Typically the novel or crime show will begin with the actual depiction of a crime or, at the very least, the body of the victim of the crime. This is quickly followed by the arrival of the hero: the detective. Generally, he is a loner; a jaded idealist. Often he finds himself in some sort of disrepute with his peers over some recent scandal or compromising situation. These details are not immediately revealed adding to his personal mystery and complexity as a character. Regardless, it soon becomes apparent that the detective is obsessed with finding the truth, solving the crime and restoring order to the community. In short, he may be seen as a kind of modern white knight, albeit one with slightly stained and dented armour.

In many instances the detective has an assistant or cohort who possesses special deductive or investigative skills. He or she will also act as a confidante who manages to draw out the detective’s innermost hopes and fears thereby making him more fully rounded, more believable. These partners range in personality type from Sherlock Holmes’ Dr. Watson, through Jussi Adler-Olson’s Assad to River’s street-wise woman partner Stevie, who just
also happens to be dead.

Before the investigation can even begin the detective is often confronted by a foil or competitor. His role is to complicate and undermine his every move. This person is usually the detective’s social superior or commanding officer who feels somehow threatened or betrayed by the hero’s individuality. So it goes.

Once the investigation has actually begun the next relationship of importance to develop is between the detective and the criminal. Usually this begins indirectly through the unearthing of clues, interviewing of suspects, etc. Inevitably, it seems, the detective relentlessly closes the gape between the state of not knowing and the certainty of both the identity of the criminal and the motive for the crime.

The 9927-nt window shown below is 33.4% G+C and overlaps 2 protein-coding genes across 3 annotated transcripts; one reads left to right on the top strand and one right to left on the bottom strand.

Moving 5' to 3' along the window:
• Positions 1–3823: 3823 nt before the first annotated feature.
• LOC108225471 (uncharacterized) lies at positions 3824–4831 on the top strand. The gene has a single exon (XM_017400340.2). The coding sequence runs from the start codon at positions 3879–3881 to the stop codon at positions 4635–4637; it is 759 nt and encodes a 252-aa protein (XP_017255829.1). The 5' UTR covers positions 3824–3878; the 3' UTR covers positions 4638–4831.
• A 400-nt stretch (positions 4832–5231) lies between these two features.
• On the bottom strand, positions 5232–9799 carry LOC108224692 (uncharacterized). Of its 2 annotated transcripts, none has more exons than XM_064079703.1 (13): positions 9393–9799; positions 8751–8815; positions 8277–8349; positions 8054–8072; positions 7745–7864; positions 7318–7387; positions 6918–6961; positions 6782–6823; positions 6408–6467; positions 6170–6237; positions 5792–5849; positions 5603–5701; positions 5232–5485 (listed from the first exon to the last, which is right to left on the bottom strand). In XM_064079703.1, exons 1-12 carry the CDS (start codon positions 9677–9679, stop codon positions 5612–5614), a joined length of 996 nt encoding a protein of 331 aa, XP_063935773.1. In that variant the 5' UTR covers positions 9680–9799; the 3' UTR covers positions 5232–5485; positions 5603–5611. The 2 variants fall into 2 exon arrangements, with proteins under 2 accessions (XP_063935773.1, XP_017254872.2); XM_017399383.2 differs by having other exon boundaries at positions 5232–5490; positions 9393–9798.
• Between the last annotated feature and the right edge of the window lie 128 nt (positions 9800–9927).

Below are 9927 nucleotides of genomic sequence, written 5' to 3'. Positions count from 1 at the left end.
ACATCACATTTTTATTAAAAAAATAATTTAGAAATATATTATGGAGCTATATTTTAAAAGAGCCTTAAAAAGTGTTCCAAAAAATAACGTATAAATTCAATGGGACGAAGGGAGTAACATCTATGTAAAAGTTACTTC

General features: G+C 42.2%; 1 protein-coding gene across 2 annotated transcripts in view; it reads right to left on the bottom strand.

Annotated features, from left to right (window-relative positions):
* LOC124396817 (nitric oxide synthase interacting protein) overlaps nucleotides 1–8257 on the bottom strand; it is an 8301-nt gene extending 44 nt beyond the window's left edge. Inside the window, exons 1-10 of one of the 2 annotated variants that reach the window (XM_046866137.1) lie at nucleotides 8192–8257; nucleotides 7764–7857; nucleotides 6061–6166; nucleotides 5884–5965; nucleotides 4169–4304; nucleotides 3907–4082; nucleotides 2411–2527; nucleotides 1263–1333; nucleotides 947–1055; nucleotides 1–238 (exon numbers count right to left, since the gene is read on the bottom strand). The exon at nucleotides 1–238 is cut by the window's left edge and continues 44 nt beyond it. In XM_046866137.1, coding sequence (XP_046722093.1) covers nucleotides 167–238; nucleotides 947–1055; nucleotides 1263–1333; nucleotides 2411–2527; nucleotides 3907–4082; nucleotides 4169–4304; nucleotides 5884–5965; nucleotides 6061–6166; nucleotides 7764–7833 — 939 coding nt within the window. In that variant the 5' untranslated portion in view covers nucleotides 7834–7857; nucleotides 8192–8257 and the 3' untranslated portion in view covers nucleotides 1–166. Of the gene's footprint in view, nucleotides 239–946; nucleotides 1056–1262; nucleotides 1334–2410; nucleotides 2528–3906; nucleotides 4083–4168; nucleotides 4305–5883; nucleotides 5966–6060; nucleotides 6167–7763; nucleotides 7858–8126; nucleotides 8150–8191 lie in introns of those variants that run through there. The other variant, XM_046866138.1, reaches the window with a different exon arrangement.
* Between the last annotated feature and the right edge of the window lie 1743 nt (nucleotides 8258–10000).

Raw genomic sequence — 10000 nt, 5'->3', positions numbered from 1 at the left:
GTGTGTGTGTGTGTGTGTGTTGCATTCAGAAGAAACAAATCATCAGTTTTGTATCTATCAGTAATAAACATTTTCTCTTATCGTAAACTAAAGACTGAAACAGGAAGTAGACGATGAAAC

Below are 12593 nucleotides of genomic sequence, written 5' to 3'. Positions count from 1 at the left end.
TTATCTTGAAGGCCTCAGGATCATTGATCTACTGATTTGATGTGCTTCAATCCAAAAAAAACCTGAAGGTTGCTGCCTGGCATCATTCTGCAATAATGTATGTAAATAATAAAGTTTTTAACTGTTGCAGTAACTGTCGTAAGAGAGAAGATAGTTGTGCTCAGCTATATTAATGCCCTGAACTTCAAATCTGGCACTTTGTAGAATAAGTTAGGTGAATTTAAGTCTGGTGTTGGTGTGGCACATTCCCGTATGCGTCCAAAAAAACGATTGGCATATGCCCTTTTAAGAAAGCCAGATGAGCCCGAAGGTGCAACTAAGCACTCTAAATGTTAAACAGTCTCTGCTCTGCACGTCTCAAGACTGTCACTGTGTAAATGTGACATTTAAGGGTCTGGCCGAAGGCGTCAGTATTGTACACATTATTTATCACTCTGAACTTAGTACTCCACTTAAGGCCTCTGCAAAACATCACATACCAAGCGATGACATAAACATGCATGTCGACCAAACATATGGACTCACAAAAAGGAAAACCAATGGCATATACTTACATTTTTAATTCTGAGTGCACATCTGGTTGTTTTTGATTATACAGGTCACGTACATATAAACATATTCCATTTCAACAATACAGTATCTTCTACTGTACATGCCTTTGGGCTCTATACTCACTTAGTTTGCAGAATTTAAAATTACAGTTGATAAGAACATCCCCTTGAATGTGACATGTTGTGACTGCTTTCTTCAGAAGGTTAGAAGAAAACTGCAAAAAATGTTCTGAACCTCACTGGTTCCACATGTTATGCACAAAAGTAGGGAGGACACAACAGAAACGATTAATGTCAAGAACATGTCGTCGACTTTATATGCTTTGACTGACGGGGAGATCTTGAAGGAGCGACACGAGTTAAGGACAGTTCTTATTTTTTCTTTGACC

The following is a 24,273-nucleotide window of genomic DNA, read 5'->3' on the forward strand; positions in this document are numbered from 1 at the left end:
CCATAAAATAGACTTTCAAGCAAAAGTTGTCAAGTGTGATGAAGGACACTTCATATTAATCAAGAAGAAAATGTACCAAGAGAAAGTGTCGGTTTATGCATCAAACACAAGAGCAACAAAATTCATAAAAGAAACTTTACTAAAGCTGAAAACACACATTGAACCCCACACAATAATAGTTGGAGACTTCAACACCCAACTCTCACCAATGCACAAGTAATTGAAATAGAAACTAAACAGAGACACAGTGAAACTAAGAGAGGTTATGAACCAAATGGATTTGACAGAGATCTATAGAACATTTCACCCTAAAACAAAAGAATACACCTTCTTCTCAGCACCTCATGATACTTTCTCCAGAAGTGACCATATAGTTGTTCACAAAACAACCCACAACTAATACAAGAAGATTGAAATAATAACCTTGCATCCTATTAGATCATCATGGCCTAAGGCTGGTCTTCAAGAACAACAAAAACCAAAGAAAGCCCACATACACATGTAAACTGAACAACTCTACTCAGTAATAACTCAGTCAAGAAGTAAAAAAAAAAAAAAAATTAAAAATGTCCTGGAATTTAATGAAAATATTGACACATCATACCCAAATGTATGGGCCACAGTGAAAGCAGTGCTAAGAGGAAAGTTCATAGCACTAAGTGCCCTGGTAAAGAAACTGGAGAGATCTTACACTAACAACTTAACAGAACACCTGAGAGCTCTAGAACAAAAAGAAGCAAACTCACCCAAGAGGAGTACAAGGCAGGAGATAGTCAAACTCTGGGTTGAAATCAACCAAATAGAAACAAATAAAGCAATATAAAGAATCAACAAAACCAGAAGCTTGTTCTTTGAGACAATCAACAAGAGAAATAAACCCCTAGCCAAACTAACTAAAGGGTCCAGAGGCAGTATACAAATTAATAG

In many, but not all, cases the criminal is eventually tried and punished or even killed in pursuit. This is, however, not essential to the genre and seems more prevalent in the North American crime shows.

So that, in short, is the framework of crime fiction. Tried and true. But that does not, in any way, explain its appeal. There have been numerous explanations offered. First, it may simply be our prurient fascination with violence; the raw material of scandal and gossip. We may, perhaps, identify with the victim: murdered, left unburied in a shroud of mystery. Some others may identify with the criminal. See the crimes committed as expressions of their own repressed desires. Or they may identify with the detective as an agent fighting for the common good in a kind of modern day morality play.

But no matter which of the characters we identify with a successful crime story draws us into its mysterious and threatening world. It is, in a sense a kind of literary crossword puzzle, a verbal Sudoku. It is a form of escape from our everyday life where complexity seldom gives rise to meaning and crimes and problems are seldom fully resolved. In the detective world there is only a finite number of clues, suspects. There is also a satisfying unveiling of mysteries where codes are broken, order restored. It is a world in miniature, a diorama finite in detail, comprehensible in its entirety.

To emphasize its inherent difference from our own mundane world it is often set in an exotic location: a remote resort, ancient foreign city or in the criminal underworld of some large metropolis. For most of us crime fiction places us in the position of travelers in a strange land. We are also tourists in a landscape of mental anguish and inconceivable deeds. How easily we step back into our own reality of comfort and safety. Relieved, we step away from lives gratefully not lived, crimes not witnessed.

Perhaps the strongest appeal of crime fiction is in its depiction of the process of how crimes are solved. The csi work, the lab work, fingerprint analysis, use of surveillance video, the interviewing of suspects create a mosaic of techniques that eventually reveal the identity of the criminal. We are participants in a successful hunt. In the end we are accomplices to the forces of good. Celebrants of some small imagined victory. At least until the next novel is opened, the next show begun.